The reduction in human interaction because of social distancing can contribute to more people being open to using technology to connect and talk about something other than COVID-19. Maybe participants will appreciate a change in the topic to disrupt their current routines. People are already reaching out for human connections via various video tools. Maybe this will encourage the less tech-savvy to try something new, like giving feedback on products.
Certain industries like healthcare, food retail, and delivery services are impacted heavily by the virus. Be considerate of industries where employees have to work extra hours during this time. Some employees in these industries may not have the time or may be too stressed to participate in research studies.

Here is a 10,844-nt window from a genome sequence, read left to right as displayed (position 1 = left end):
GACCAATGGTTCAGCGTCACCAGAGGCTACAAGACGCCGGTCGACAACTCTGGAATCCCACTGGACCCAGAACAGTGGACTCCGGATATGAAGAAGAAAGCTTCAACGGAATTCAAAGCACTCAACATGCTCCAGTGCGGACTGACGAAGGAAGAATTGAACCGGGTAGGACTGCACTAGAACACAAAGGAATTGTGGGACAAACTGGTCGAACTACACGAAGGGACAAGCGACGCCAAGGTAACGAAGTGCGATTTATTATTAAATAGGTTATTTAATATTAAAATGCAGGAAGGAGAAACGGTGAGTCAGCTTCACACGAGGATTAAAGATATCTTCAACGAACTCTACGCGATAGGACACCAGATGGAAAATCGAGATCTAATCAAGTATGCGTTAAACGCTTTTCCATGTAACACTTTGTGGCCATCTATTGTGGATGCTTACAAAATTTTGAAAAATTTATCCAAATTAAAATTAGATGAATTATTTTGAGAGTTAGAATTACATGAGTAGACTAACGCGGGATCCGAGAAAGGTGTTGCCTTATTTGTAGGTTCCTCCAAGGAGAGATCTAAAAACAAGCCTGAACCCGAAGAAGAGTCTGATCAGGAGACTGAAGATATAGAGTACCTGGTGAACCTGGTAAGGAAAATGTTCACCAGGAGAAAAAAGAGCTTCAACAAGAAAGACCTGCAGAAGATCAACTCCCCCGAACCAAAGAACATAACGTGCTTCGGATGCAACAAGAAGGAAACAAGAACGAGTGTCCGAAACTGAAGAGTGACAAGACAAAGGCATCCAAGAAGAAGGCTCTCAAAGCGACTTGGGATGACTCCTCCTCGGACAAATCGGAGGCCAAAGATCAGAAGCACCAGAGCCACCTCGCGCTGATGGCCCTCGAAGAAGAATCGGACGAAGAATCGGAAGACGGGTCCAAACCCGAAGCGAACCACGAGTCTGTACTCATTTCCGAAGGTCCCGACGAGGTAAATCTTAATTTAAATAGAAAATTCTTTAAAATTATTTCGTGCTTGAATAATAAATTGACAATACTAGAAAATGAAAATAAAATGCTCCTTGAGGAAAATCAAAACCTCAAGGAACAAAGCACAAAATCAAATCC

It’s currently unclear how study participation will be affected by COVID-19, but as you continue to run studies, take note of what works and what doesn’t work.
How will this affect how we recruit for participants?
Inversely, some people who are out of a job or are living paycheck to paycheck during this period may turn to participating in user studies online as an extra source of money. That means we have to be even more diligent as issues of screening and data validation will come into play. While there may be plenty of new quality participants, there will also be those who are in it just for the compensation. It may be worth spending a little more effort than usual screening participants to make sure they are a good fit for the study. If you have the luxury of time, get on a brief phone call with participants to gauge their interest, and fit for the study. If they spend a disproportionate amount of time asking about the incentives or talking about what they would buy with the money, chances are they might just be in it for the incentives and say just enough to get the reward but are not actually interested in providing you with relevant feedback.
How will this affect bias in our research?